I remember the occasions when I got this wrong more than the occasions I got it right this year – the teams that were given too much uncertainty or felt they had too little space. The hard thing is spotting when it’s happening, and being able to do something about it. It requires trust, time and honesty. It can be easy to trade these factors off against each other – ‘because I trust that person, I can let them get on with it’ or ‘because I’m trusted it’s better not to shatter that illusion’. 

Fighting for perspective

This is the first year I haven’t mostly read The Economist most weeks. Something about the loss of the commute has removed the routine. My world is smaller as a result. 

I always try and assess a situation using two perspectives – the critical outsider and the proud team member, knowing that neither are fully fair but the truth will be somewhere in between. It’s been harder this year to judge where the balance lies. There’s not one dominant reason. It feels like remote working denudes you of some of your senses; the working day fades rather than ends removing some of the natural closure. I reckon my work network has shrunk too, as I see fewer people. I’ve also a growing sense that in more senior positions, the air gets thinner – you have to take in a lot more information to get the same amount of feedback.

As much as I’ve tried, I just haven’t done enough to do the small things that help build openness throughout a team. The small notes, thank yous and well dones are typically the bit to fall off my list of weekend tasks. That needs to change.

Multiple modes

We’ve mostly stressed the importance of doing change with people over the last four years. We’ve used Agile approaches to guide our work. But not all tasks are well suited to this. We’ve introduced new printers, for example, and this has been unpopular in some of my teams (there are fewer). We launched the Here to Help service with the sort of bang and deadline that Agile avoids. 

Largely, it’s been a relief not to be discussing how to do something and to focus instead on achieving the outcome. But sometimes method matters. When you’ve got a dominant way of doing things, the opposite can be discordant. So I wonder whether we could have been more nuanced and how we might further develop how we work so that we can apply different approaches to different problems. 

Digital change is also about the technology

It’s become common to say that digitally-enabled change is all about the people. That important insight can mask the fact that it’s also about the technology. Good people with bad technology (or even without technology at all) can achieve much less. Who could have guessed that managing the delivery of regular food parcels to 500 people via spreadsheets could have been so visceral?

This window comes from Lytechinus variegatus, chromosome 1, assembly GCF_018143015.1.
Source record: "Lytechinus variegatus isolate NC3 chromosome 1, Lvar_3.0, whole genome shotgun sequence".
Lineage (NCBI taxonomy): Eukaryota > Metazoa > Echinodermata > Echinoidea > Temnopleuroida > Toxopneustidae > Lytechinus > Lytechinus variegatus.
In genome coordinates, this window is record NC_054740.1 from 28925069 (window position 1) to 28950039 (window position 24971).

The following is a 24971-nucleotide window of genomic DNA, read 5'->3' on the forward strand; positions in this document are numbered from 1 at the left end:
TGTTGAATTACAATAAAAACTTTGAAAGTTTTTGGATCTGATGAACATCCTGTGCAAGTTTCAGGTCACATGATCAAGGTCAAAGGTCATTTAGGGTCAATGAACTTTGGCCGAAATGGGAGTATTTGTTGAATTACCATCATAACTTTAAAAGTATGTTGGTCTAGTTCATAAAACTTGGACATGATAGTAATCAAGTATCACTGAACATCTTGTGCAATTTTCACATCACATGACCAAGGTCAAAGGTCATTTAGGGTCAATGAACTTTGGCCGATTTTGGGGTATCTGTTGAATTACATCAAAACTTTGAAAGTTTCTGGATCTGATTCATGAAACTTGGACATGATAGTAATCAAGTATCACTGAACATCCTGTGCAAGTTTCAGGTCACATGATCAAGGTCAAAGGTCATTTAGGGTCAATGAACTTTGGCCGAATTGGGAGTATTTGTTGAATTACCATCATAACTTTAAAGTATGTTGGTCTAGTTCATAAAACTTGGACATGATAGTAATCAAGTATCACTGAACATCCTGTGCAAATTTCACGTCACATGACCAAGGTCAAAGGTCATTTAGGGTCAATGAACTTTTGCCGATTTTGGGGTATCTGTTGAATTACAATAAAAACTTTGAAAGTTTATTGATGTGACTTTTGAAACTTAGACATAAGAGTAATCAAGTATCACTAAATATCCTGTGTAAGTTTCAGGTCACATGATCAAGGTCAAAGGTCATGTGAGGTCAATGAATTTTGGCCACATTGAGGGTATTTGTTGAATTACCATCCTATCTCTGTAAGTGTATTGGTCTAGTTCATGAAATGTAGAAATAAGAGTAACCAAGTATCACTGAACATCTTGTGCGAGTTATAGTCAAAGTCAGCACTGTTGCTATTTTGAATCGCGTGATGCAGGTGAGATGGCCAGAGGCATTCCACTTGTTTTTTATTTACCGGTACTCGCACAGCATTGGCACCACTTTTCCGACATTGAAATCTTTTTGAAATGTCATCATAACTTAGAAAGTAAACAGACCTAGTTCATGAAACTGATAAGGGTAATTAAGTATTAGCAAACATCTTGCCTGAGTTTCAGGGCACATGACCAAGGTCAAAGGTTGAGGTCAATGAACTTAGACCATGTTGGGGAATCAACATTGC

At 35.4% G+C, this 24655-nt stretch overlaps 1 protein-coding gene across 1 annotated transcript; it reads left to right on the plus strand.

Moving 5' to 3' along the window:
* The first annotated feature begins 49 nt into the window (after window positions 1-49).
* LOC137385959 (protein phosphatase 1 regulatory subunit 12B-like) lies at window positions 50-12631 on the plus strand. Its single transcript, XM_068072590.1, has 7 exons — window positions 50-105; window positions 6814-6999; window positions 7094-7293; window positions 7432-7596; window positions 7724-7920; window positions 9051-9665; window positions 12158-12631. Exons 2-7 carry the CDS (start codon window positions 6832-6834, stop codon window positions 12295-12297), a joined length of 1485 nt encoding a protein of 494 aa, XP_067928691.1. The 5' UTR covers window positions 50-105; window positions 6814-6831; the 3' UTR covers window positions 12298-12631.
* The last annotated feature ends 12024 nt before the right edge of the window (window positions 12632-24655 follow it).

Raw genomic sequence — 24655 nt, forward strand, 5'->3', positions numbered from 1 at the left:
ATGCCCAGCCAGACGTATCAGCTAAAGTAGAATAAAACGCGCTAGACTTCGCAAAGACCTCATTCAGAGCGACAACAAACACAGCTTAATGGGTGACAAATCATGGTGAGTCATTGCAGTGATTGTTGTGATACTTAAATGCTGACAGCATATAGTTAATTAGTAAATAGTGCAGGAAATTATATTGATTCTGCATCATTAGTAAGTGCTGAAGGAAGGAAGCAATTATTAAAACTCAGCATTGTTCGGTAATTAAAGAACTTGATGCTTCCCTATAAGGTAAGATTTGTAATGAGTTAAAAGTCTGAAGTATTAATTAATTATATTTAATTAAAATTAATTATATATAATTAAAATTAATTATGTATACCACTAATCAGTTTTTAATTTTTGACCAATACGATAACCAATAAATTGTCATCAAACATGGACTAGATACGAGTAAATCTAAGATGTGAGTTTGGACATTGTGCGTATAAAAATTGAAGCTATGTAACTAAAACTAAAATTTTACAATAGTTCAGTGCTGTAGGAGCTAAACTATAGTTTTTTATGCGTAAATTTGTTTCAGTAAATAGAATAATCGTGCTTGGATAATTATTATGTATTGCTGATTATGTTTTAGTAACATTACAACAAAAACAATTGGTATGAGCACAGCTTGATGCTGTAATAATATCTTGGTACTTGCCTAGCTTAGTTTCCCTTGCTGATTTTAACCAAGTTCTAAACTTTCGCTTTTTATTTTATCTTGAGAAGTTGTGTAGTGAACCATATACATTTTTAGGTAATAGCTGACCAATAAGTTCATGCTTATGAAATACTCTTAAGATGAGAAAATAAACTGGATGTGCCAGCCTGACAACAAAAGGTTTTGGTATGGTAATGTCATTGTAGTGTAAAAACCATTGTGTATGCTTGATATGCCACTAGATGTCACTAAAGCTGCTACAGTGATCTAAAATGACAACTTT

Technology, done well, can provide the support people need to do their best. Over the next year we’ll need to constantly work through what the right technology choices are which enable us to do the right thing.  

Deliberate practice

I tried to deliberately practice responsible leadership this year. Being responsible was  significantly easier than deliberate practice. I suffered from a lack of concentrated and sustained effort. Too often I wasn’t deliberate enough. And I didn’t get a sufficient response to know if anything was getting any better. 

Meanwhile, I set out to run 450 miles this year. I think I did 390 in 2019. Thanks to running most mornings during lockdown, I hit that target in July and by October I could see the prospect of clocking up 1,000 miles for the year. I did it, and shaved about 20 seconds a mile off my average pace. Funnily enough running often and quicker means you travel further, faster.  

Sometimes I fear I’m clever enough to make things complicated and not clever enough to make them simple. 

Returning to useful weeknotes

The small but committed group of public sector weeknoters are right that it can force an important transparency and display of leadership. But they do actually have to be useful for someone to read.

I’m still developing my resolutions for 2021. But I’ve realised that I can write reflective, if self-indulgent notes each week which occasionally help me to account for what I’ve done. Or I can write notes that communicate to the team. I’ve achieved both fewer than ten times this year. So I’m going to commit to writing weeknotes my team wants to read. 

Being truly grateful – and privilege

There have been times this year when it’s been hard to be truly grateful. My desktop picture of the town hall, taken on my first morning in the job, hasn’t always triggered a sense of wonder, privilege and opportunity. It should. 

I learnt more about white privilege this year, thanks in particular to a couple of members of my team. And whilst there’s been a humanising impact of seeing people working at home there’s also the reminder of how fortunate I am to only have to share a WiFi connection with my wife, for example. 

And I should do more to remember the opportunities I’ve been given and work harder to make the most of them.